Vendor Pushback Cannot Stop this Acquisition Regulation
The General Services Administration (GSA) is looking to expand the Transactional Data Reporting (TDR) program to multiple new contract vehicles. In a recent memo, Jeff Koses, GSA’s senior procurement executive, described a class deviation which lets more vendors submit pricing data at the task order level, which TDR facilitates, on multi-agency and governmentwide acquisition contracts (GWACs). The deviation continues a trend away from negotiating contract level pricing based on commercial or other prices.
TDR was adopted in 2016 with the goal of eliminating the dual requirements of disclosure of commercial sales practices (CSP) and the Price Reduction Clause (PRC). CSP describe the nature of contractors’ non-government sales. The PRC requires contractors to provide price reductions offered in corresponding commercial sales to government customers under their schedule contracts. Contractors typically dislike the PRC due to its burdensome requirements and penalties for noncompliance including prospective False Claims Act violations.
TDR requires that contractors report transactional data to GSA from orders placed against their Federal Supply Schedule (FSS), GWACs, and government-wide indefinite delivery, indefinite quantity (IDIQ) contracts. Transactional data are reported monthly and include eleven items of transactional data such as a description of the deliverable, identifying manufacturing information, quantity sold, and unit and total price. The deviation expands the number of items that must be reported from eleven to thirty-three for multi-agency and GWAC cost type contracts and task orders.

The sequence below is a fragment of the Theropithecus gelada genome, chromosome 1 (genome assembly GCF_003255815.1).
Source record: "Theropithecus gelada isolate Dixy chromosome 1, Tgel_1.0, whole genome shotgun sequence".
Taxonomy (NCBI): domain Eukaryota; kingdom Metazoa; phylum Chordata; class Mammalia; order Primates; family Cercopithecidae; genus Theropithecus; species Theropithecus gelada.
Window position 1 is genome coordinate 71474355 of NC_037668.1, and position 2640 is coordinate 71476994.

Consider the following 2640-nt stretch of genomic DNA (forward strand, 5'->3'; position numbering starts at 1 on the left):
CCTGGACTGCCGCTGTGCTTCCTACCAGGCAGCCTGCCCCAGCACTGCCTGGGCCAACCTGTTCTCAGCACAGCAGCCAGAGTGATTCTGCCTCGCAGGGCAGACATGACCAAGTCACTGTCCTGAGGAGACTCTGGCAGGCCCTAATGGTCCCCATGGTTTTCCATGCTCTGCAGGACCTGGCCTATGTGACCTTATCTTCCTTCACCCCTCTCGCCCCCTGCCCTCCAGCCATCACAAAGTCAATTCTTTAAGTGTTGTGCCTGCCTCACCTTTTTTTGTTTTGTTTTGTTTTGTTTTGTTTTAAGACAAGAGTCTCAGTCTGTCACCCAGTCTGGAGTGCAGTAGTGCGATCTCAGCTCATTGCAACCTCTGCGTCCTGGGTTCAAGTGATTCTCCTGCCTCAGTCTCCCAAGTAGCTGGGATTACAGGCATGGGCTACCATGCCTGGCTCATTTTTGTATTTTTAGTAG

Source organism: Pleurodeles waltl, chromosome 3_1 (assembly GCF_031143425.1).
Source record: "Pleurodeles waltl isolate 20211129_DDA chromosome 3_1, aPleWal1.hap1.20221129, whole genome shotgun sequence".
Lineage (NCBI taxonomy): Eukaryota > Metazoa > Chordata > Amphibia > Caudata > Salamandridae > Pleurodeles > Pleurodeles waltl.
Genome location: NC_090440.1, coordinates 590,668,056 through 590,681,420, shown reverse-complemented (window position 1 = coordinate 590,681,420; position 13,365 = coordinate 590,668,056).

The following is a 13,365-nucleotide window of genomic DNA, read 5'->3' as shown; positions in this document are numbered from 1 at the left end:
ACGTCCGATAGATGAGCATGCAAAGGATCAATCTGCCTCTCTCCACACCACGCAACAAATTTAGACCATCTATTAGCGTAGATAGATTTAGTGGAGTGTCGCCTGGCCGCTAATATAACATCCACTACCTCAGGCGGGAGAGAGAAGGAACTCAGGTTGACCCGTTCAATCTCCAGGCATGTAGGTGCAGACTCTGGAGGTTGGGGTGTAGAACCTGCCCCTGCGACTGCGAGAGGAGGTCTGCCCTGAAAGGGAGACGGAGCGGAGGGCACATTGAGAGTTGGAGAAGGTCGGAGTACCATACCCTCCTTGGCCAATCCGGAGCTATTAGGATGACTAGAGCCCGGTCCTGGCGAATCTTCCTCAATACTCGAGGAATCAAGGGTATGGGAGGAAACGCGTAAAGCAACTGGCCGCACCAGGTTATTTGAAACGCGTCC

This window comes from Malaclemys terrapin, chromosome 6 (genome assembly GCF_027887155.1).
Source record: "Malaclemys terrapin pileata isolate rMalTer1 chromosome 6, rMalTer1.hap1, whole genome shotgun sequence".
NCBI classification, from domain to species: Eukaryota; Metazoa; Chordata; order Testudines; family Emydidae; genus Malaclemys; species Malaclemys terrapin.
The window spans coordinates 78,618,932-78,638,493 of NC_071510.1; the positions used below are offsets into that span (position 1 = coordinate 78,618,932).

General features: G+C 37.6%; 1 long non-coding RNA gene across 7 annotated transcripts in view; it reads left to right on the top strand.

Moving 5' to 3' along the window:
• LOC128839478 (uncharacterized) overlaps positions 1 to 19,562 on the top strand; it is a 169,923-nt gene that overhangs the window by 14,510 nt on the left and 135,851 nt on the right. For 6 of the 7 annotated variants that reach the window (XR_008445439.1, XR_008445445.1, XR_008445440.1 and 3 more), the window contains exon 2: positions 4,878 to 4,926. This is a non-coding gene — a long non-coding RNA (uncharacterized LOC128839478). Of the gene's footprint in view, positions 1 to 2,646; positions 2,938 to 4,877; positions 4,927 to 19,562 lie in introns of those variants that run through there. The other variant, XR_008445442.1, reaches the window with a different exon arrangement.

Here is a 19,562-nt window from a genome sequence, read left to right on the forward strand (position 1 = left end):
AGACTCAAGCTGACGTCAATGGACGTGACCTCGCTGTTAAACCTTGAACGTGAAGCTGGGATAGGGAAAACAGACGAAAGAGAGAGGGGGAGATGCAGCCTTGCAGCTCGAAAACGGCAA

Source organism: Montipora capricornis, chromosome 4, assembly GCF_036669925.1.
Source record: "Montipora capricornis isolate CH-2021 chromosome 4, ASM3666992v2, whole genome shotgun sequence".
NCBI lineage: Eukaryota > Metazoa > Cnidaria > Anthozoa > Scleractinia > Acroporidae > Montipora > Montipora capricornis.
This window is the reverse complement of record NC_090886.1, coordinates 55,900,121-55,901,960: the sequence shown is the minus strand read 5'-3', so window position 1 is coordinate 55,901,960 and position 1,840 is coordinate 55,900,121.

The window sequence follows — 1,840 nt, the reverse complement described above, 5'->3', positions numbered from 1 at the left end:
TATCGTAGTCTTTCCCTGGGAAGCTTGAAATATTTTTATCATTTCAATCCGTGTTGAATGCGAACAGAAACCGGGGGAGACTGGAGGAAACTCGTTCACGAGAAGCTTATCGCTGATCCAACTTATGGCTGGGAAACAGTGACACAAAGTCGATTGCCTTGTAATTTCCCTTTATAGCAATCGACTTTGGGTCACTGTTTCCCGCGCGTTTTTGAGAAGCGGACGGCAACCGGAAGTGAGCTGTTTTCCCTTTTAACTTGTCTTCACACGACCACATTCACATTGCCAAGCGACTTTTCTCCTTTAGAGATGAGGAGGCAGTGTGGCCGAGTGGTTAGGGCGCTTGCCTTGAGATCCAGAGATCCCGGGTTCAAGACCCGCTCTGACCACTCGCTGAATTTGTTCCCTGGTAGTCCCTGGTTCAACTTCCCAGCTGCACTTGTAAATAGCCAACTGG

The implementation of TDR, however, has not been well received among vendors or the GSA inspector general since its inception. In a recent report the IG stated “When performing price analyses on TDR pilot contracts, FAS [Federal Acquisition Service] contracting personnel do not have access to TDR data that can be used for pricing decisions and as a result, they mainly compared proposed pricing to other MAS [multiple award schedules] and government contracts. However, this approach does not provide customer agencies with assurance that FAS achieved pricing that reflects the offerors’ best pricing and will result in the lowest overall cost alternative to meet the government’s needs.”
Some experts believe GSA may not have correctly gauged the industry response before implementing the deviation. One source noted that the deviation requires that industry supply transactional data at no cost to the government but that there is always a cost to send data. In addition, use of TDR may not work well for comparison of services pricing because services are very requirements specific.
Despite the pushback, GSA has expanded TDR with the belief that it makes obtaining a GSA GWAC or multiple award contract (MAC) contract easier for companies.
For more information: One more step away from the acquisition regulation that most vendors hate